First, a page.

Joint road projects: Trustee Northeim and Fiscal Officer Marsha Funk met with the mayor and the service director for the City of Vermilion to discuss potential joint road projects.  The Township did get approval from the City to tar and chip Cooper Foster Park from Baumhart west to Claus.  The Lorain County Engineer estimated Sunnyside from Route 2 north to the tracks would be around $420,000, but cautioned that this project should only be done after there are drainage updates.

The Lorain County Engineer estimated a full depth reclamation of Jerusalem from Sunnyside east to Claus would be approximately $175,000.  There was a consensus at this meeting that the Township could submit this project for OPWC funding with the City contributing 15% and Township working with grant funding, loan, and contribution for the remaining 85%.  A motion to support submitting the Jerusalem Road project for OPWC funding was presented and carried.

            Discharging of firearms: Trustee Leimbach attended a community meeting in Columbia Township to address some shooting issues that Columbia is having.  Leimbach would like to have a similar meeting in the western part of the county so residents are aware of the laws for the discharging of firearms in the unincorporated areas.

Marijuana growing operation found in home

By: Melanie Williamson

After an investigated that lasted several weeks, the Erie County Sheriff’s Department with assistance from the Vermilion Police Department acted on a search warrant for a home on the 6700 block of Joppa Road in Vermilion Township on Tuesday, March 28.

In the basement of the home, they found 68 marijuana plants along with large lamps and electric amps used to power them. According to detective Justin Smith from the Sheriff’s Department, there were four adults living in the home and it is unclear if all four were involved in the growing operation.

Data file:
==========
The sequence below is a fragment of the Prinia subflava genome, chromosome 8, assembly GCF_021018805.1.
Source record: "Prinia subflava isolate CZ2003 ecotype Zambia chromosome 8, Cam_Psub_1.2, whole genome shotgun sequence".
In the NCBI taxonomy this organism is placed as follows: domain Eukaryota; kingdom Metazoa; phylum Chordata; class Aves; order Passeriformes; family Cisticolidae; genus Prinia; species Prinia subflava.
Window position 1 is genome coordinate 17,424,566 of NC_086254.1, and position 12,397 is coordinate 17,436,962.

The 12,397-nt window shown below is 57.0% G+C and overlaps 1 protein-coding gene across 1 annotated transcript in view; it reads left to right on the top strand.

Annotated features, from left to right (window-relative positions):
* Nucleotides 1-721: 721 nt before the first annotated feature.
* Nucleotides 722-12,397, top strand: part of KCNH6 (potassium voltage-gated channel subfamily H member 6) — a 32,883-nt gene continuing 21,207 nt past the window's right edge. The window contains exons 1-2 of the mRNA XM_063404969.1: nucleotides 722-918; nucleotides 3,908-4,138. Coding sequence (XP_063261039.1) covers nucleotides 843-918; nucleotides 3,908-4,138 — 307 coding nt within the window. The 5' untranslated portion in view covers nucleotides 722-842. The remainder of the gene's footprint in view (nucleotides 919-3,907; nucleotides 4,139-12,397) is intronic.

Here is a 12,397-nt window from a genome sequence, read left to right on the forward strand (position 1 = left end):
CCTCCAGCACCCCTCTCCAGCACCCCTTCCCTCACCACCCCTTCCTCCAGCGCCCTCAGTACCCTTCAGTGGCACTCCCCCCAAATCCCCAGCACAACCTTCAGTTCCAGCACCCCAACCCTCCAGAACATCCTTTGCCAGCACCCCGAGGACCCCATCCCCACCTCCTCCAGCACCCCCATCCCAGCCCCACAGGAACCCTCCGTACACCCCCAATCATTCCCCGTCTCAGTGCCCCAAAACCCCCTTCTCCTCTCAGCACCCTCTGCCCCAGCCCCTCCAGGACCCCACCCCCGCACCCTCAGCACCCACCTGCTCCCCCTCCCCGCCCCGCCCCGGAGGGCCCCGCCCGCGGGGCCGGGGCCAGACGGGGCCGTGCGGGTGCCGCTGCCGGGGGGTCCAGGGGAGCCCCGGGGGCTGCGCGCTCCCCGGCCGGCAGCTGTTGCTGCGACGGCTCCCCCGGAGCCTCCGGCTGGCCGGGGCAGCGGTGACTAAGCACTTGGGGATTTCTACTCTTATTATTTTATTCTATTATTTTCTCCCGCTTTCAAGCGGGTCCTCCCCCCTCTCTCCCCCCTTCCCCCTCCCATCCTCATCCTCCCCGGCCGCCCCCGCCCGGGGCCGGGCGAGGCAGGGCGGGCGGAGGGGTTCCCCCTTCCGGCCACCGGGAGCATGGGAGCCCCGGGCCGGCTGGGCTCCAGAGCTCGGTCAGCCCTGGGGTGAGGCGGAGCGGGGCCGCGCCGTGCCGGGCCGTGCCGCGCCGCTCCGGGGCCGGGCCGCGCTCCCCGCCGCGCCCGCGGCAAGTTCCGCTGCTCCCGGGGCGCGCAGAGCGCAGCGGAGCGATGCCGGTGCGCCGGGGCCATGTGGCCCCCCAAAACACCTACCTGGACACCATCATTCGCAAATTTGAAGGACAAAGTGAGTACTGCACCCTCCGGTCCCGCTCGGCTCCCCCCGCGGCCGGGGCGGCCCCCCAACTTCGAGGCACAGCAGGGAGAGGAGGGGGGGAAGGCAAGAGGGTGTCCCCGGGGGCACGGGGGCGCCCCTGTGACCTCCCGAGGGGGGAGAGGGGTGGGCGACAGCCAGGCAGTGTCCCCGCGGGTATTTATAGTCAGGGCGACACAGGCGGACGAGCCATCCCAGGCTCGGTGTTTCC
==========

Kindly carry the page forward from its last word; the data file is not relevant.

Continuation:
Smith went on to explain that charges have not yet been filed because they need to dry out the plants and weigh them to determine what the charges will be. However, he suspects the charges will include cultivation, possession, and possibly trafficking. The process of drying and weighing the plants will take several weeks and is conducted by the Ohio Bureau of Criminal investigation.

Sailorway student Molly Wade breaks record and wins archery championship

By: Melanie Williamson

Molly WadeWhat started as something fun to do on a Saturday has turned into a passion for one young girl. Two years ago, Molly Wade and her father went to Bad Boy Bait and Tackle on a Saturday to try archery as something different to do together. She shared that neither of them had ever done this before and it sounded fun. Wade quickly realized she was actually quite good at it, so they kept going. Soon, she had her own bow and was going several days a week.

Last year, at the age of 11, she competed in the 10- to 12-year-ol d age group at the Ohio Archery Association state competition and won all seven events. Wade stated that it wasn’t really competitive for her.

In light of her accomplishment, this year she competed in the 15- to 17-year-old group and has come in first in two out of three events and second in the third event. In doing so, she beat the state record scoring a 290 out of 300 possible points. She explained that during the event, all the competitors shoot at the same time. They go through 12 rounds and shoot five arrows in each round for a total of 60 arrows. Depending on how well they shoot, they can earn up to five points per arrow. She has four more state events coming up that she is eager to participate in.

In the meantime, she traveled to Cincinnati for a national competition that was held Saturday, March 17 and Sunday, March 18. In the national competition, she came in fourth in second flight. She shared that there were archers there from all over the world.

When asked how she feels about being a state champion, she shared, “it’s always a surprise…it makes you feel really good knowing you’re first in the state.” Wade currently has two sponsors; Wickstick Stabalizers and Bad Boy Bait and Tackle, but she hopes to continue achieving and getting larger sponsors because this will allow her to travel and go to more competitions. She shared that while she isn’t really sure what she wants to do as an adult yet, being a professional archer is something she thinks about.

She went on to say that competing in archery has allowed her to make a lot of great friends from all over the state and beyond. She has also had the opportunity to meet many amazing people including Levy Morgan, who she described as being the best archer in the world.